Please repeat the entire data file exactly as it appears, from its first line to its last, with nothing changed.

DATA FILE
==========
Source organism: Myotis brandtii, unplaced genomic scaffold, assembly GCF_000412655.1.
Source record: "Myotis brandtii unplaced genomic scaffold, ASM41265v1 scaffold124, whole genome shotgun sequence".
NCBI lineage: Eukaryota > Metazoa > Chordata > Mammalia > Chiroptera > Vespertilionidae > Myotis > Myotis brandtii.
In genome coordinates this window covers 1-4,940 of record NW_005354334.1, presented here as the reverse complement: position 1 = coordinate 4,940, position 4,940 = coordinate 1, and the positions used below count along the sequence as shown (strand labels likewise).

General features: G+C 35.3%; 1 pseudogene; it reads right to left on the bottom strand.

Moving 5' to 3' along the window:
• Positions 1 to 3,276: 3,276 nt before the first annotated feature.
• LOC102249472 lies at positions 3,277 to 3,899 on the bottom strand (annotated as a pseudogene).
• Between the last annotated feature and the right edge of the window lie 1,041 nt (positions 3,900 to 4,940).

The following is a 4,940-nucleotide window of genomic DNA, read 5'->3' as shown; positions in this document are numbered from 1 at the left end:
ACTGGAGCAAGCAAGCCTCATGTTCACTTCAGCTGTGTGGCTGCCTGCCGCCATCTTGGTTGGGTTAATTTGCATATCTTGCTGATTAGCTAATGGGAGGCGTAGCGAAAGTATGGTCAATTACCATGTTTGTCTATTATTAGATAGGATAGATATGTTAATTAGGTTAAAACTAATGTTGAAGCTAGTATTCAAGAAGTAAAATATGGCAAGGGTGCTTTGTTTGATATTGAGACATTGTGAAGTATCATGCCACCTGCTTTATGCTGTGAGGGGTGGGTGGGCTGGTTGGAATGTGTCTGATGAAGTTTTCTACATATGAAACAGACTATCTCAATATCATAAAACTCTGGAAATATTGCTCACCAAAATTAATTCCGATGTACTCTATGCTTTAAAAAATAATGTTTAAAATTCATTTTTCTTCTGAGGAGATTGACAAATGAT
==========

Source organism: Myotis brandtii, unplaced genomic scaffold, assembly GCF_000412655.1.
Source record: "Myotis brandtii unplaced genomic scaffold, ASM41265v1 scaffold124, whole genome shotgun sequence".
NCBI lineage: Eukaryota > Metazoa > Chordata > Mammalia > Chiroptera > Vespertilionidae > Myotis > Myotis brandtii.
In genome coordinates this window covers 1-4,940 of record NW_005354334.1, presented here as the reverse complement: position 1 = coordinate 4,940, position 4,940 = coordinate 1, and the positions used below count along the sequence as shown (strand labels likewise).

General features: G+C 35.3%; 1 pseudogene; it reads right to left on the bottom strand.

Moving 5' to 3' along the window:
• Positions 1 to 3,276: 3,276 nt before the first annotated feature.
• LOC102249472 lies at positions 3,277 to 3,899 on the bottom strand (annotated as a pseudogene).
• Between the last annotated feature and the right edge of the window lie 1,041 nt (positions 3,900 to 4,940).

The following is a 4,940-nucleotide window of genomic DNA, read 5'->3' as shown; positions in this document are numbered from 1 at the left end:
ACTGGAGCAAGCAAGCCTCATGTTCACTTCAGCTGTGTGGCTGCCTGCCGCCATCTTGGTTGGGTTAATTTGCATATCTTGCTGATTAGCTAATGGGAGGCGTAGCGAAAGTATGGTCAATTACCATGTTTGTCTATTATTAGATAGGATAGATATGTTAATTAGGTTAAAACTAATGTTGAAGCTAGTATTCAAGAAGTAAAATATGGCAAGGGTGCTTTGTTTGATATTGAGACATTGTGAAGTATCATGCCACCTGCTTTATGCTGTGAGGGGTGGGTGGGCTGGTTGGAATGTGTCTGATGAAGTTTTCTACATATGAAACAGACTATCTCAATATCATAAAACTCTGGAAATATTGCTCACCAAAATTAATTCCGATGTACTCTATGCTTTAAAAAATAATGTTTAAAATTCATTTTTCTTCTGAGGAGATTGACAAATGAT